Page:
Snowblower Quick Start Guide
DEGREE OF DIFFICULTY:
For most of my life, I had never used a snowblower. I lived in Cincinnati, OH, and it just didn’t snow much there.
Then I moved to New Hampshire. I shared a driveway with a born-and-raised New Englander. Within a month of moving in Dave said, “Go buy a snowblower. Snowplows just create ice because they don’t get the snow completely off the blacktop. When you drive on that packed snow it creates ice. We don’t want ice on the drive!”
Guess what? Dave was right.
Snow blowers scrape snow off blacktop or concrete like a spatula gets every bit of chocolate cake batter from a mixing bowl. They’re amazing machines.
If you want your snowblower to START FIRST or SECOND pull, then be sure to check out this quick start guide. It will make sense once you see it!
I’ve rated this guide two hammers out of five because snowblowers are no harder to operate than a standard lawn mower.
That being said, you just need to realize the spinning feed blades and high-speed impeller are dangerous. Don’t even think of putting your hand or foot inside the front snow catcher with the engine running.
Don’t allow your pets to be near an operating snowblower. They throw rocks, the engine sound can contribute to deafness, and active dogs can get injured by biting at or slipping into the spinning blades!
Watch the video below unless you’ve come here from YouTube having already watched it.
Be sure to look at the RELATED CONTENT links at the bottom of this page. Lots of goodies there for you.
REQUIRED TOOLS & MATERIALS:
|Gasoline Snowblowers||Electric Snowblowers|
|Shear Pins||Hearing Protection|
|Great Snow Shovels||Microspikes for Boots|
|Safety Glasses||Work Gloves|
|Tim's Favorite Tools|
- STOP AND READ all the safety instructions on the snowblower and in the owner’s manual. Seriously, read them. Follow the instructions.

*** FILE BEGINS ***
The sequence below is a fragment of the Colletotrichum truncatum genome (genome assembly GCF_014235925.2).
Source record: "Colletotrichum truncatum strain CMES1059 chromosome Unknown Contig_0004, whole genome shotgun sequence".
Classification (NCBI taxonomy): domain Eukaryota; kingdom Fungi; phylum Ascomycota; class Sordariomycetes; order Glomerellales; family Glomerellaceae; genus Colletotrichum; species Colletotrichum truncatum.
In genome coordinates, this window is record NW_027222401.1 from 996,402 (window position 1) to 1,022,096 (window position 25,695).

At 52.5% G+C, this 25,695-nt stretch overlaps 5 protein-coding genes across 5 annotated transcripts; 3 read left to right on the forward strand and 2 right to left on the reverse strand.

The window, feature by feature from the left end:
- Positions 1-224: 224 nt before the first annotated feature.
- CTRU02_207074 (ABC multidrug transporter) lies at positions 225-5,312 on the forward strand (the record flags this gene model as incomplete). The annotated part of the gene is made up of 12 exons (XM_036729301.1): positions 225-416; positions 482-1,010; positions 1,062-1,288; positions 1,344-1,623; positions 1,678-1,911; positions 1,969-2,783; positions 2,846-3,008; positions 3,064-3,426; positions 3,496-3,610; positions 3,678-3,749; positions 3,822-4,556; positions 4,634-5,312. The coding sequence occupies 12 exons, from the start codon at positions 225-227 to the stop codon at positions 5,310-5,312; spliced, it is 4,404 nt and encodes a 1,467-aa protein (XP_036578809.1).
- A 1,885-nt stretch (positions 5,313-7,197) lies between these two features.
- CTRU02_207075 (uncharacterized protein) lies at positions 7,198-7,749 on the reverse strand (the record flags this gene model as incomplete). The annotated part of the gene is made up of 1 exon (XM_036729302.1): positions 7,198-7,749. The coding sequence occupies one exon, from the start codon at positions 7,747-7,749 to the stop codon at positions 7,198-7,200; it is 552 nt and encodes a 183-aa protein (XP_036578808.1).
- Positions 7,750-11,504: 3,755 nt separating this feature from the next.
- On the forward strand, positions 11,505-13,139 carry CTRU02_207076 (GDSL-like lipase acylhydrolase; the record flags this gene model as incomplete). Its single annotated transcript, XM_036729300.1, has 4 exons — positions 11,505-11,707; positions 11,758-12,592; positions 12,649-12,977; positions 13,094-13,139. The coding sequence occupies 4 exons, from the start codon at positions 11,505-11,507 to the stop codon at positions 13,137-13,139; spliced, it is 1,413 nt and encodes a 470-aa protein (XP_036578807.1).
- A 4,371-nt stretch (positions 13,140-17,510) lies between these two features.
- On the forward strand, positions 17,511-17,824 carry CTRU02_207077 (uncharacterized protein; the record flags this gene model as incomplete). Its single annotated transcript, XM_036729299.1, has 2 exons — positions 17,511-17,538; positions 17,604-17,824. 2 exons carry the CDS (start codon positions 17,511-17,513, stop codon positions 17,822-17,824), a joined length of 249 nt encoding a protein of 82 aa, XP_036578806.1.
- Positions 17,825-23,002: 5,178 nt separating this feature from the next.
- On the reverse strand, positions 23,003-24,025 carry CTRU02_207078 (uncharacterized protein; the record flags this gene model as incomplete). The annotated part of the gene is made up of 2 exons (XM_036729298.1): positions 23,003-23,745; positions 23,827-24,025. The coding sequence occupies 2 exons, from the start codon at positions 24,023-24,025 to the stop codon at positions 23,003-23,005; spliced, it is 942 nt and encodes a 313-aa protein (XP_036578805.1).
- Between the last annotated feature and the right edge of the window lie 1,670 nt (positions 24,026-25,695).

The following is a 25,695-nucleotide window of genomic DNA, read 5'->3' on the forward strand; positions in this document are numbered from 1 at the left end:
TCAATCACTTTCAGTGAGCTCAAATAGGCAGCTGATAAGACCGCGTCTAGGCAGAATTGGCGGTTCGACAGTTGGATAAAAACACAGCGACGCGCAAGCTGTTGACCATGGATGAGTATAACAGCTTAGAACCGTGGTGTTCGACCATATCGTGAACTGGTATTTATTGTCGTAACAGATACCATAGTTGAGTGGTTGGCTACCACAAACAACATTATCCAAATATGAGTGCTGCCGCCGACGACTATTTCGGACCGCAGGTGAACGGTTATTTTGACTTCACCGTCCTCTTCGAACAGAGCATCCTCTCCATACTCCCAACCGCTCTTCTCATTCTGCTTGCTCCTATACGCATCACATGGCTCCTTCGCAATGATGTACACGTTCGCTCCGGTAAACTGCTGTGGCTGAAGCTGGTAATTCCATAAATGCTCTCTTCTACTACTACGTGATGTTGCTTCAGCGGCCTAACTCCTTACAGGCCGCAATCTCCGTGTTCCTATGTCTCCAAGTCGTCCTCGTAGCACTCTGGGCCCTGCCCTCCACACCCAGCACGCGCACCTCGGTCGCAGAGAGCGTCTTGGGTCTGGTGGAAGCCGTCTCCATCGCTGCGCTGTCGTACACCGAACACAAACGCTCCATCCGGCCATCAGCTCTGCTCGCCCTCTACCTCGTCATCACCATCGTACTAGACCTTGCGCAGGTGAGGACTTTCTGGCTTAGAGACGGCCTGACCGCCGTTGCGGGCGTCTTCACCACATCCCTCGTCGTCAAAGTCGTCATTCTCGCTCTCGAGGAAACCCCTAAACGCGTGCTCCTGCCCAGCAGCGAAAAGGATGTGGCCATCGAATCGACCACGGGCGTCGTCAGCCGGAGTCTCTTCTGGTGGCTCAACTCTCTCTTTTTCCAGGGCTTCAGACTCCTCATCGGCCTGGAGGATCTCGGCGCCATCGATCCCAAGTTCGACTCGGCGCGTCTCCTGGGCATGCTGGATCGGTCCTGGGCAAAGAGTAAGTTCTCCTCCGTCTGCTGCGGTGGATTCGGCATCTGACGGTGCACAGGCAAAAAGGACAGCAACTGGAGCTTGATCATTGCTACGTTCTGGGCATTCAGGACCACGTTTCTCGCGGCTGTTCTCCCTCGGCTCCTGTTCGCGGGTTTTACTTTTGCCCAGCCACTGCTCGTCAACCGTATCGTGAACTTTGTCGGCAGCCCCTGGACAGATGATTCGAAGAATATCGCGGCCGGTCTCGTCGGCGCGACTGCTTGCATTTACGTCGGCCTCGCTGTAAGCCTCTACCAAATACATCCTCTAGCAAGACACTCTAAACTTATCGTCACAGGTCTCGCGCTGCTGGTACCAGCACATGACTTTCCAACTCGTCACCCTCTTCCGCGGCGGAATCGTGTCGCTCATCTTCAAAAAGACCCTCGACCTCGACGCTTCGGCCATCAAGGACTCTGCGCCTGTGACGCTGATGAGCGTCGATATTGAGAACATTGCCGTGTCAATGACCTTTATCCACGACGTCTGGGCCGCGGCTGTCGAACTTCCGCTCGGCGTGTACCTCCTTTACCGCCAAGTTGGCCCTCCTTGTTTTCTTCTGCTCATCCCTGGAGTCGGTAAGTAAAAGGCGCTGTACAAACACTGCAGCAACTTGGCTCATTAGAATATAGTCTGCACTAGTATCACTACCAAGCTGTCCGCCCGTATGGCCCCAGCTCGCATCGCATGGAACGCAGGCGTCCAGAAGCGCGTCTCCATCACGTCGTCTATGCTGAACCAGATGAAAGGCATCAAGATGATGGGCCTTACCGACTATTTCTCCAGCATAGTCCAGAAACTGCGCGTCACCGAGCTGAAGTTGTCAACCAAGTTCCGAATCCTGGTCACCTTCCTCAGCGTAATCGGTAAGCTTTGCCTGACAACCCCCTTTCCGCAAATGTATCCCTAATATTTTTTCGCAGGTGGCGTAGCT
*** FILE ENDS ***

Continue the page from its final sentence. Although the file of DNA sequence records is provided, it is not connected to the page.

- Wear hearing protection and safety glasses - no excuses!
- Wear microspikes or other footwear so you don’t slip. You don’t want to slip with a snowblower running.
- Wet snow is very tough to move, even for a snowblower. If it’s snowing heavily, try to move the snow during and after the storm instead of waiting until the end HOPING the snowblower can handle lots of deep or wet snow.
- Dry powder snow is easy to blow, but it can coat you in white dust making you very cold. You’ll figure out what to do in no time.
- Clear your driveway of rocks, sticks, etc. before each snowfall. These things can damage the snowblower or be thrown at bystanders, your house or car causing damage.
- In deep snow, regulate the forward speed of the blower and take smaller bites of the snow so you don’t have excess snow come out one side of the blower.
- Be sure entire drive is clear of snow. Any chunks or strips left behind can turn to ice and cause havoc NEXT time you go to blow snow. Don’t be lazy.
- When you finish blowing snow, CLEAN out the area around the blades of ALL snow. Clean all the snow from around the impeller. If this freezes up and turns to ice, you’ll have huge issues next time you need the blower.
- NEVER use regular bolts or nails in place of shear pins. Strong metal instead of weak shear pins will RUIN your transmission. That’s an expensive repair! Shear pins are cheap.
- Celebrate your Victory!
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